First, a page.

Champions of the Global Goals: Susan Pollara
The Power of Literacy
I am the mother of two bright, eager school aged boys who love to learn, make stuff, and test their momma’s math abilities (“Mom, what’s 762 times googleplex?”). My guys are so fortunate to have caring teachers, the supplies they need to learn, and the basic needs of clothes, shelter, and food. This allows them to concentrate on the work of being kids – going to school, playing with friends, and fighting with each other.
One of the best times of the day is curling up with my boys to read at night. And now, everyone in our house can take a turn at reading. My youngest son was recently diagnosed with a learning disability. Since then, he has received exceptional support and is on track to be reading at grade level by the end of the year. I see his face light up when he can read a street sign or a page in a chapter book. I see how his confidence is growing. I see the power of literacy in action.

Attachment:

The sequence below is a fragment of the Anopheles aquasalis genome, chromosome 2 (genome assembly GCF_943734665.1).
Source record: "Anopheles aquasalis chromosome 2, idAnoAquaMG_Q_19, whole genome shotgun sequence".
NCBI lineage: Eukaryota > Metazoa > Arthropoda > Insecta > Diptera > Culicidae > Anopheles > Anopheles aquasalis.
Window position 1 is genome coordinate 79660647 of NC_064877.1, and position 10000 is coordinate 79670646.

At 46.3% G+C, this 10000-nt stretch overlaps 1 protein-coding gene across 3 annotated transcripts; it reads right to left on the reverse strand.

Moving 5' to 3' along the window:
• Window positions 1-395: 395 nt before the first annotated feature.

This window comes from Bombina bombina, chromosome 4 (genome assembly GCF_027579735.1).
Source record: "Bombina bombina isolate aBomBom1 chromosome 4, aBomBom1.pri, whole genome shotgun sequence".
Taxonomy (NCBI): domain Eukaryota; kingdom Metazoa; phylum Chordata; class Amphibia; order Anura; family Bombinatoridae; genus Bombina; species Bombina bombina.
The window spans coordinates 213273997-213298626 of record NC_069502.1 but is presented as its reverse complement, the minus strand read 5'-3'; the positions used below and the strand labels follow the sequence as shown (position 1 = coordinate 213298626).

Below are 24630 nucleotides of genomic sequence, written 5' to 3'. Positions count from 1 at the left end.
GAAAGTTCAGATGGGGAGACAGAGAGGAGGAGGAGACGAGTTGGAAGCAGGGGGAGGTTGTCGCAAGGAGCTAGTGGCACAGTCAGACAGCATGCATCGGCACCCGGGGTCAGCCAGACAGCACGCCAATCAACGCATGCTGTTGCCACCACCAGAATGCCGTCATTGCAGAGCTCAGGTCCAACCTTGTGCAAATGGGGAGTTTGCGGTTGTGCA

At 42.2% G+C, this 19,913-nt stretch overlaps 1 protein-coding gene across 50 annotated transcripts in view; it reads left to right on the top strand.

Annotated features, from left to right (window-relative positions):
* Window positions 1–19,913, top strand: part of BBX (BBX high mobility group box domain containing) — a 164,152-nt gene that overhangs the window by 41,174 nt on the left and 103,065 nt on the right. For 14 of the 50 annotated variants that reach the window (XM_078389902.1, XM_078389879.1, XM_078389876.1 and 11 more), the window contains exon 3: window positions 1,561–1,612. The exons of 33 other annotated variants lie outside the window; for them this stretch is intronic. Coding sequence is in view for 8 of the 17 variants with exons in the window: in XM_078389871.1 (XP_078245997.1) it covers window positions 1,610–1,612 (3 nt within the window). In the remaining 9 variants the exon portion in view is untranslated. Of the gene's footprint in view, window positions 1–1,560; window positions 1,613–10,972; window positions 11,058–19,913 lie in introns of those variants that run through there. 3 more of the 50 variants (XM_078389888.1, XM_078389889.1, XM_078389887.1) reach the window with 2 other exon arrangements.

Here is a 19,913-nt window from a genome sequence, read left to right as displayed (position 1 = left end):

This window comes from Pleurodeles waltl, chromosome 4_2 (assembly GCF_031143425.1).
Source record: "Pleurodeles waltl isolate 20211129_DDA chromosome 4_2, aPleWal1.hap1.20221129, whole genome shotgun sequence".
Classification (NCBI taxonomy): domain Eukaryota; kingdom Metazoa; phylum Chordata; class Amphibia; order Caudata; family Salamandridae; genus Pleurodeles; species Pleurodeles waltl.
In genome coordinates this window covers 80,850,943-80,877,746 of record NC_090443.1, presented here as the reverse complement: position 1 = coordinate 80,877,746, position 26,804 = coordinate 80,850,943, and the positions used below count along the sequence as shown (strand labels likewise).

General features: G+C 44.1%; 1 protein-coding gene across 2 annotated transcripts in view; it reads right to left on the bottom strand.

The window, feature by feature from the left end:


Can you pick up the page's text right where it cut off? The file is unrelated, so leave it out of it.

As a mother, and as a former teacher of underserved youth, it breaks my heart and makes my blood boil that any child be restricted by their gender, geography, or economic status to a life without the power of literacy. According to the UN, 103 million youth lack basic literacy skills; more than 60% are women.
Goal 4 of the Sustainable Development Goals is to ensure inclusive and quality education for all, and to promote life-long learning. It will also help ensure equal access to learning for boys and girls. By 2030, all children should experience the power and confidence of being able to understand and impact the world around them through education and literacy. Our family will continue to support local and national charities that help fight for literacy in underserved communities.
To learn more about one of our favorite organizations, visit FirstBook’s website.
Learn more about the UN’s Sustainable Development Goals, and see how you can support Goal 4 – Quality Education.